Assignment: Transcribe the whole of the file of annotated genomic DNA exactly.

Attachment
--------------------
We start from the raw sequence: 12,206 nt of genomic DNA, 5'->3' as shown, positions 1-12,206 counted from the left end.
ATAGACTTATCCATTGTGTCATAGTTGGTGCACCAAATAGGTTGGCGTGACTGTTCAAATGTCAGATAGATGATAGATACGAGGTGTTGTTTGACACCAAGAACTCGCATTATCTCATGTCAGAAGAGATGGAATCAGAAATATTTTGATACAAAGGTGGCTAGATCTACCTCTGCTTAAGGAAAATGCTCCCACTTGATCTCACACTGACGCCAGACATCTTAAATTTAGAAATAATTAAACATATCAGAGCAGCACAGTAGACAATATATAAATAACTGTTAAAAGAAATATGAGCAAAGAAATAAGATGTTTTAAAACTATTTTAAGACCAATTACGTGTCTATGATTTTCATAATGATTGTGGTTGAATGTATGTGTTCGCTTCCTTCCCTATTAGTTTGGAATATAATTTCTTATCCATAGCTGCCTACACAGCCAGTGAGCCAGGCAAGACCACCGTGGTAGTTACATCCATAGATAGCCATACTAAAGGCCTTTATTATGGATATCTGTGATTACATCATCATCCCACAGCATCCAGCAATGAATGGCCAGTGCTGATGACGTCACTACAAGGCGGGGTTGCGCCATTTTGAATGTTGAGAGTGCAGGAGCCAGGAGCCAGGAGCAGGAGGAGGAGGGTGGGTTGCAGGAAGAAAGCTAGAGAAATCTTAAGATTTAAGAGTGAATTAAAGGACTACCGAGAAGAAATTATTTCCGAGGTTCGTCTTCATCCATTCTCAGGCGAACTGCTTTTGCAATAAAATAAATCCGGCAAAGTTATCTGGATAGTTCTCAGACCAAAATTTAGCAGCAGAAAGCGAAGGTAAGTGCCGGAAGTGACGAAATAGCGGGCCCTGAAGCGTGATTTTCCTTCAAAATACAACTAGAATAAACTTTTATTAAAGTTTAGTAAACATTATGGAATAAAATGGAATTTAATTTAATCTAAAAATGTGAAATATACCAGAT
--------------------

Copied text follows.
We start from the raw sequence: 12,206 nt of genomic DNA, 5'->3' as shown, positions 1-12,206 counted from the left end.
ATAGACTTATCCATTGTGTCATAGTTGGTGCACCAAATAGGTTGGCGTGACTGTTCAAATGTCAGATAGATGATAGATACGAGGTGTTGTTTGACACCAAGAACTCGCATTATCTCATGTCAGAAGAGATGGAATCAGAAATATTTTGATACAAAGGTGGCTAGATCTACCTCTGCTTAAGGAAAATGCTCCCACTTGATCTCACACTGACGCCAGACATCTTAAATTTAGAAATAATTAAACATATCAGAGCAGCACAGTAGACAATATATAAATAACTGTTAAAAGAAATATGAGCAAAGAAATAAGATGTTTTAAAACTATTTTAAGACCAATTACGTGTCTATGATTTTCATAATGATTGTGGTTGAATGTATGTGTTCGCTTCCTTCCCTATTAGTTTGGAATATAATTTCTTATCCATAGCTGCCTACACAGCCAGTGAGCCAGGCAAGACCACCGTGGTAGTTACATCCATAGATAGCCATACTAAAGGCCTTTATTATGGATATCTGTGATTACATCATCATCCCACAGCATCCAGCAATGAATGGCCAGTGCTGATGACGTCACTACAAGGCGGGGTTGCGCCATTTTGAATGTTGAGAGTGCAGGAGCCAGGAGCCAGGAGCAGGAGGAGGAGGGTGGGTTGCAGGAAGAAAGCTAGAGAAATCTTAAGATTTAAGAGTGAATTAAAGGACTACCGAGAAGAAATTATTTCCGAGGTTCGTCTTCATCCATTCTCAGGCGAACTGCTTTTGCAATAAAATAAATCCGGCAAAGTTATCTGGATAGTTCTCAGACCAAAATTTAGCAGCAGAAAGCGAAGGTAAGTGCCGGAAGTGACGAAATAGCGGGCCCTGAAGCGTGATTTTCCTTCAAAATACAACTAGAATAAACTTTTATTAAAGTTTAGTAAACATTATGGAATAAAATGGAATTTAATTTAATCTAAAAATGTGAAATATACCAGAT